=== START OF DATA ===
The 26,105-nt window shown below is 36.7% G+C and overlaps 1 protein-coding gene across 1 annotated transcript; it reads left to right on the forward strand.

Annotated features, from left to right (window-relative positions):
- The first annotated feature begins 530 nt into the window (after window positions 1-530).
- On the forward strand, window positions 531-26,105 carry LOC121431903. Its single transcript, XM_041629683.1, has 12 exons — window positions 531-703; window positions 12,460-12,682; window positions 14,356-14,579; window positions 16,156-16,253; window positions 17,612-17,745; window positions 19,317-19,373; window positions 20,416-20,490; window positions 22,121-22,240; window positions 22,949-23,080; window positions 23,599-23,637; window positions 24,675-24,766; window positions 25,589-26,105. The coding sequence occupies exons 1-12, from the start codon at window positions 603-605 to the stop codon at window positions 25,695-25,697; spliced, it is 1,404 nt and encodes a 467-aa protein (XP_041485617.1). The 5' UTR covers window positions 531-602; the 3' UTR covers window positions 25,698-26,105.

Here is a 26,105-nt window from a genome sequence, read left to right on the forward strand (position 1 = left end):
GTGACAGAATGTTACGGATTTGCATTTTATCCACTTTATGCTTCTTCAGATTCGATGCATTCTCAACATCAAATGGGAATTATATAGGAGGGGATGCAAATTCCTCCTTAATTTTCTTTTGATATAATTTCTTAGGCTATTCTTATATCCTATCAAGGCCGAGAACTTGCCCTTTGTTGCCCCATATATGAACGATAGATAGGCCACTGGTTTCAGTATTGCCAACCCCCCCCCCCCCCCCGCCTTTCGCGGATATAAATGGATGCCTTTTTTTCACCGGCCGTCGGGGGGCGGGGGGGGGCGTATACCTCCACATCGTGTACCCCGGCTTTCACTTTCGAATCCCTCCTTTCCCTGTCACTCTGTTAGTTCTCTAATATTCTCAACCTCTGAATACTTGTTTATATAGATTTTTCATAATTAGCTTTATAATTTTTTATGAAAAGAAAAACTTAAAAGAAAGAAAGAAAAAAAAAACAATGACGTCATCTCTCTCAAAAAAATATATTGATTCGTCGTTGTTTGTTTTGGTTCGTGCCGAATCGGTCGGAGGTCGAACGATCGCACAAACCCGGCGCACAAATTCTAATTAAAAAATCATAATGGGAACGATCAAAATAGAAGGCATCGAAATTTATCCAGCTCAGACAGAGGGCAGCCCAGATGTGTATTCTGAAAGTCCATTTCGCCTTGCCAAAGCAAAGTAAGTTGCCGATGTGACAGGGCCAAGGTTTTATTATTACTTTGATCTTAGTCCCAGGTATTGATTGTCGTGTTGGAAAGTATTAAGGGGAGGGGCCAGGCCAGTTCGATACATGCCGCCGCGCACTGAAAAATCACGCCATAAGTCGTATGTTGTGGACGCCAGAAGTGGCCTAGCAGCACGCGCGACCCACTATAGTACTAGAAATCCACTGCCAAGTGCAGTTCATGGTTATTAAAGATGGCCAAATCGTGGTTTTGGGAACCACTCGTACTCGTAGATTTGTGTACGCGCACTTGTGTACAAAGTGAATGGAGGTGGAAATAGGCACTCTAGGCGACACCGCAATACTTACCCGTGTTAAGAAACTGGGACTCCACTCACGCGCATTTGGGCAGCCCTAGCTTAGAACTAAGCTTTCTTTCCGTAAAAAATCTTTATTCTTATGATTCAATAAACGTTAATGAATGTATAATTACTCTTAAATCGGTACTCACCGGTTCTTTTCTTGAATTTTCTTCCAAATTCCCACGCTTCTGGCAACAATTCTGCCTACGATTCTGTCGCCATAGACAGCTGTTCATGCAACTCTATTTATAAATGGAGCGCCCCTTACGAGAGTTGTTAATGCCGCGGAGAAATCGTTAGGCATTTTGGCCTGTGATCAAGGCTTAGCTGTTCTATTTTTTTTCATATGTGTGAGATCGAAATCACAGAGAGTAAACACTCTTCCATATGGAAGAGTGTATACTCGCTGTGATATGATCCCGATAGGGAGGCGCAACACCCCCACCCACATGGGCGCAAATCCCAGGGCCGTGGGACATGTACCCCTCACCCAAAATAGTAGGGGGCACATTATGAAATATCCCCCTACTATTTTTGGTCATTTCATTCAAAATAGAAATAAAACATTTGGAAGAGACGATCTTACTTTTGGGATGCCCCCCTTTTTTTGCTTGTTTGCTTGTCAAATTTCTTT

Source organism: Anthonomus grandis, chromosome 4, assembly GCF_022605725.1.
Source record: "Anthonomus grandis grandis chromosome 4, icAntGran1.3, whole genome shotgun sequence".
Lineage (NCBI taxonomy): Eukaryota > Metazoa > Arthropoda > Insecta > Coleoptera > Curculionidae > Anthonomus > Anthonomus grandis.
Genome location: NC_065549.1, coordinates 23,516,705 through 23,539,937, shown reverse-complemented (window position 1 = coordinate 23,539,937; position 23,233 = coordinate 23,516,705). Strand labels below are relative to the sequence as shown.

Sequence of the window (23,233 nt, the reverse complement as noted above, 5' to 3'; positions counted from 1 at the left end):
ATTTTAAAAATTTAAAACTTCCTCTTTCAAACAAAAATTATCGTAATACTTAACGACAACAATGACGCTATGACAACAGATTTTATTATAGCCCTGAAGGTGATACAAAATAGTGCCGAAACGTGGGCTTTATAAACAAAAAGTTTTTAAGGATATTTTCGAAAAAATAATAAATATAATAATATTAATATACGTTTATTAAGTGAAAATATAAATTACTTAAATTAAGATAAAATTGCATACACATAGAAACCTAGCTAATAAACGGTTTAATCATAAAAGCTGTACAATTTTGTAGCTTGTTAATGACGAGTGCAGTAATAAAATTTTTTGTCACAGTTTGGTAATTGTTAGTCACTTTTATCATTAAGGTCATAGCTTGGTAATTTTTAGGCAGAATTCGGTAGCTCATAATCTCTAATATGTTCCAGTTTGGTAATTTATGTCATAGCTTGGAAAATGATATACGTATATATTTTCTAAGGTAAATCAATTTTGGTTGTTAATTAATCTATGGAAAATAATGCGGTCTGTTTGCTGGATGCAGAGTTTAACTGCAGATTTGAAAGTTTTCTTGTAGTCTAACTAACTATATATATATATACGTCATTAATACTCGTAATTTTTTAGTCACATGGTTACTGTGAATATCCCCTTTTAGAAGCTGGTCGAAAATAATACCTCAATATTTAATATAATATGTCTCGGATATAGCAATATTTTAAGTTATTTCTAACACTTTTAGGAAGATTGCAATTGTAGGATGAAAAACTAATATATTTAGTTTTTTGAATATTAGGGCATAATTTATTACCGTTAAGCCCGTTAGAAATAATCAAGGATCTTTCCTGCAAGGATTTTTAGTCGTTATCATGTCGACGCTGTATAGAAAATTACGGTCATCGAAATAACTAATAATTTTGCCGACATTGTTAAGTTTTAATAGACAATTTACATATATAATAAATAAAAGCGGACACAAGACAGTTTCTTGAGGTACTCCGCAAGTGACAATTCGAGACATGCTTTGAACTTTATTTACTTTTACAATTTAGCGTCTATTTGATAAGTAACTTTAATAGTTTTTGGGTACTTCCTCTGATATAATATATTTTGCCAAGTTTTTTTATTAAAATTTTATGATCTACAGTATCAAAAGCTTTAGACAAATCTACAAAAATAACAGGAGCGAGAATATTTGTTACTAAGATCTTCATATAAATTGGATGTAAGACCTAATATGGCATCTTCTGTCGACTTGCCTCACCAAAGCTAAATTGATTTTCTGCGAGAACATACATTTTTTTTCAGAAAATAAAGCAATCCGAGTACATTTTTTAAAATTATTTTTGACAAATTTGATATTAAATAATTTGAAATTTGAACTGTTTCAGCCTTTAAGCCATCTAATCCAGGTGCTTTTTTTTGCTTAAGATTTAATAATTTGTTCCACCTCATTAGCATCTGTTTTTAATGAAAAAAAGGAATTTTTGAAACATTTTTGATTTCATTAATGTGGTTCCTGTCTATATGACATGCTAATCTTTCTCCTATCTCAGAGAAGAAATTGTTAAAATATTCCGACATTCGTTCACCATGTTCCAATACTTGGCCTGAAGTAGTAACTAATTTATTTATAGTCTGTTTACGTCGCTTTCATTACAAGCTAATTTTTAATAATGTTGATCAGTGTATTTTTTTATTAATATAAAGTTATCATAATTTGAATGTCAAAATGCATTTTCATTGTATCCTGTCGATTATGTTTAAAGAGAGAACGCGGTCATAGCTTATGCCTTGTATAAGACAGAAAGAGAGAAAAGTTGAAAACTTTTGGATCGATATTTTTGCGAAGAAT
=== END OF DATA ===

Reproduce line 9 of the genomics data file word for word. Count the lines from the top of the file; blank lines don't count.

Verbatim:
Lineage (NCBI taxonomy): Eukaryota > Metazoa > Arthropoda > Insecta > Coleoptera > Curculionidae > Anthonomus > Anthonomus grandis.